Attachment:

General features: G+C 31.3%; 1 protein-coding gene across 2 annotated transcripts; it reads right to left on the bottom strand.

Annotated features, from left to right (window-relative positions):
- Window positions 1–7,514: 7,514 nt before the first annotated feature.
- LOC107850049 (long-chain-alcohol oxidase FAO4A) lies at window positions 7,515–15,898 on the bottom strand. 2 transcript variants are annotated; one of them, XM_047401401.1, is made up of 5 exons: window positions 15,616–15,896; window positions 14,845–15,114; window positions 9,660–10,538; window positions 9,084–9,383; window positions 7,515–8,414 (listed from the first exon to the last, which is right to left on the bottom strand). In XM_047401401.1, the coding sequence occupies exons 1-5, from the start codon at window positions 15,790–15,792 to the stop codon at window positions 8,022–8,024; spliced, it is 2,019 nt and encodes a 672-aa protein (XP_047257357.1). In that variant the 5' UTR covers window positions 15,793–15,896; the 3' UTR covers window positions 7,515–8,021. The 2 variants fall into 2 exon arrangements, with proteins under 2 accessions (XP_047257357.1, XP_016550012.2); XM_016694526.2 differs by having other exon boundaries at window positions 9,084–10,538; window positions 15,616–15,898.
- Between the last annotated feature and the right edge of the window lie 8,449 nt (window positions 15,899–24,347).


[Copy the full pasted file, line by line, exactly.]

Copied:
General features: G+C 31.3%; 1 protein-coding gene across 2 annotated transcripts; it reads right to left on the bottom strand.

Annotated features, from left to right (window-relative positions):
- Window positions 1–7,514: 7,514 nt before the first annotated feature.
- LOC107850049 (long-chain-alcohol oxidase FAO4A) lies at window positions 7,515–15,898 on the bottom strand. 2 transcript variants are annotated; one of them, XM_047401401.1, is made up of 5 exons: window positions 15,616–15,896; window positions 14,845–15,114; window positions 9,660–10,538; window positions 9,084–9,383; window positions 7,515–8,414 (listed from the first exon to the last, which is right to left on the bottom strand). In XM_047401401.1, the coding sequence occupies exons 1-5, from the start codon at window positions 15,790–15,792 to the stop codon at window positions 8,022–8,024; spliced, it is 2,019 nt and encodes a 672-aa protein (XP_047257357.1). In that variant the 5' UTR covers window positions 15,793–15,896; the 3' UTR covers window positions 7,515–8,021. The 2 variants fall into 2 exon arrangements, with proteins under 2 accessions (XP_047257357.1, XP_016550012.2); XM_016694526.2 differs by having other exon boundaries at window positions 9,084–10,538; window positions 15,616–15,898.
- Between the last annotated feature and the right edge of the window lie 8,449 nt (window positions 15,899–24,347).